Shortlisted for the Man Booker International Prize
A Portuguese woman shuts herself away after the Angolan War of Independence in this stunning novel from a master storyteller whose writing evokes Gabriel García Márquez and J.M. Coetzee.
On the eve of Angolan independence, an agoraphobic woman named Ludo bricks herself into her Luandan apartment for 30 years, living off vegetables and the pigeons she lures in with diamonds, burning her furniture and books to stay alive, and writing her story on the apartment's walls. As the country goes through various political upheavals—from colony to socialist republic to civil war to peace and capitalism—the world outside seeps into Ludo’s life through snippets on the radio, voices from next door, glimpses of someone peeing on a balcony, or a man fleeing his pursuers.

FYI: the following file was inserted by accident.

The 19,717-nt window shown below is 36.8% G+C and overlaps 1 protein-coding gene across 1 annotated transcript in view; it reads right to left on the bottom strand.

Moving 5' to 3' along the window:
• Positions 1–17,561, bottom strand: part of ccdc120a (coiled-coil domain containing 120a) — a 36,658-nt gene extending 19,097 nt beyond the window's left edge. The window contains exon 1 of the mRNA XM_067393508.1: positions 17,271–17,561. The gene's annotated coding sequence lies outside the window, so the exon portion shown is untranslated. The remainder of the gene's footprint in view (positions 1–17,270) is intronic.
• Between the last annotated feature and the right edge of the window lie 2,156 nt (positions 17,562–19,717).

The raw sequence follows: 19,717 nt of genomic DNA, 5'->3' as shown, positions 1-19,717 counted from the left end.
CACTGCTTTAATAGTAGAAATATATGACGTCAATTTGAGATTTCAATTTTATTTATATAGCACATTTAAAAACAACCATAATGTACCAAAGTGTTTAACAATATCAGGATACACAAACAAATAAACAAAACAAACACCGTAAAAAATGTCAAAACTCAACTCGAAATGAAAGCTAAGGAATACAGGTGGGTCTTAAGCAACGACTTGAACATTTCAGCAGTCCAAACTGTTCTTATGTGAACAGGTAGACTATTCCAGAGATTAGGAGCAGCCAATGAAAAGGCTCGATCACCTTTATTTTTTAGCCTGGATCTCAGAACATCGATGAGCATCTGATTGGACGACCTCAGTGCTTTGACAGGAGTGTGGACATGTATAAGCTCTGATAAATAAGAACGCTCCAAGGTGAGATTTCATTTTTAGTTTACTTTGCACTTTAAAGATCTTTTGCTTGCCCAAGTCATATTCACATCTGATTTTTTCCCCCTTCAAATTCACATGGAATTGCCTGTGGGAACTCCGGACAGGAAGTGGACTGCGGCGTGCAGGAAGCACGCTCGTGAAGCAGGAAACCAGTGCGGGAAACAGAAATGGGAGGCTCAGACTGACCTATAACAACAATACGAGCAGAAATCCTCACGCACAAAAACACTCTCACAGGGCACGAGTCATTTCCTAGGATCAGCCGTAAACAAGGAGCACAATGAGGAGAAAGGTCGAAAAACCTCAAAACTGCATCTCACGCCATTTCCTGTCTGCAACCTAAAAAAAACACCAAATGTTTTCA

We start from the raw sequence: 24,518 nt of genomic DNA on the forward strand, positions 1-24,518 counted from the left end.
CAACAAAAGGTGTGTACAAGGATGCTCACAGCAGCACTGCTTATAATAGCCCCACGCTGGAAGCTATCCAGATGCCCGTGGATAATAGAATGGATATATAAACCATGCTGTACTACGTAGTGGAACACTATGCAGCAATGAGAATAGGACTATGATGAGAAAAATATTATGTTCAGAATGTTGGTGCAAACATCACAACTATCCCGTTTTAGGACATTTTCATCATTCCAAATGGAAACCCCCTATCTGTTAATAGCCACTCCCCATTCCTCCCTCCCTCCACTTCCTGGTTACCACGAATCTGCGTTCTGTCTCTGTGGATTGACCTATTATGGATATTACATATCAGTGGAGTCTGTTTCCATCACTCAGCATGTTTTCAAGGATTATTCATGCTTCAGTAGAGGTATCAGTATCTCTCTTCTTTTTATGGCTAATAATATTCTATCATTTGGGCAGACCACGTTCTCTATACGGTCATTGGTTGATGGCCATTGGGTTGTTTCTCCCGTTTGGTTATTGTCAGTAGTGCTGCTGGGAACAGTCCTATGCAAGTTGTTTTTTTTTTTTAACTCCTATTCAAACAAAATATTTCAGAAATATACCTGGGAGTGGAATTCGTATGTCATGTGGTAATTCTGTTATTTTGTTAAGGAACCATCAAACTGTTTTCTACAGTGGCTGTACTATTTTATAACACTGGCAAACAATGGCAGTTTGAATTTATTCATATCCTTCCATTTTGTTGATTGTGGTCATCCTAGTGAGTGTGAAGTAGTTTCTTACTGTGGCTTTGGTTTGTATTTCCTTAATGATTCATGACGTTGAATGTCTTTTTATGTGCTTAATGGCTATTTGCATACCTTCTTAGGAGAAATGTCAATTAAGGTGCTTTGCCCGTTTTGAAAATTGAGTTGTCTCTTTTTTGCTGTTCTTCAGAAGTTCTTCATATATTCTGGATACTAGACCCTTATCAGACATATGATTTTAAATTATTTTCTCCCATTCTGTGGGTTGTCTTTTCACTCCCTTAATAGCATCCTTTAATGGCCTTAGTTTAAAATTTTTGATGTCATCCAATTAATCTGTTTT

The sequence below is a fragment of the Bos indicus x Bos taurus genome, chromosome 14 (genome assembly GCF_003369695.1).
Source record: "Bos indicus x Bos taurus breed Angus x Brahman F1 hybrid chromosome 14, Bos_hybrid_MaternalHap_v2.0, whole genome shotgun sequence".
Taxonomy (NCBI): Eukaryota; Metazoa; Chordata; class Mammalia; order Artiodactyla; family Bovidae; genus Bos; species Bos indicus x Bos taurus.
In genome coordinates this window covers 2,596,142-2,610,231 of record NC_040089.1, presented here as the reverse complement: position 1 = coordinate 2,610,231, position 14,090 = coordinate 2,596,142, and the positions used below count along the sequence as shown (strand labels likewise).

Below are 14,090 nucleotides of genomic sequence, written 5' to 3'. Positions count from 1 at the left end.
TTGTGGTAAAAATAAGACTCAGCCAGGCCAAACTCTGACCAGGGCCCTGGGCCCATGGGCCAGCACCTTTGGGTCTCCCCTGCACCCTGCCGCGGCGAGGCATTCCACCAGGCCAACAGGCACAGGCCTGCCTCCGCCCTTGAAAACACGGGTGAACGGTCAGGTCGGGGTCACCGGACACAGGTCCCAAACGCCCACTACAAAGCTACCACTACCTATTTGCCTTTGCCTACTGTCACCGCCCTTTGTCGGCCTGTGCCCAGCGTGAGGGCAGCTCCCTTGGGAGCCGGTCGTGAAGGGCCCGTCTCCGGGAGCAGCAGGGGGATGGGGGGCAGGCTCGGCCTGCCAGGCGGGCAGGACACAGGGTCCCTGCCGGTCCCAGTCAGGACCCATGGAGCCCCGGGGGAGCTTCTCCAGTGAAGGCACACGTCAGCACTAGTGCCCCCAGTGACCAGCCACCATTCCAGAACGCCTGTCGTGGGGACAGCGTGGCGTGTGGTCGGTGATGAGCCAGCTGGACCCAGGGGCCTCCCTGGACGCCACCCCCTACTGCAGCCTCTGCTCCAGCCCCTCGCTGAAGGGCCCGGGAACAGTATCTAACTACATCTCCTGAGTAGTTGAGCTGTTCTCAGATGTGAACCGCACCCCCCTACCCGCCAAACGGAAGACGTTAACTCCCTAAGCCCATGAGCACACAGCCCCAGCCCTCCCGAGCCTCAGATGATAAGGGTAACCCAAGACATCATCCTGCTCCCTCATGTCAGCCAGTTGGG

Almost as if we're eavesdropping, the history of Angola unfolds through the stories of those she sees from her window . . . A General Theory of Oblivion is a perfectly crafted, wild patchwork of a novel, playing on a love of storytelling and fable.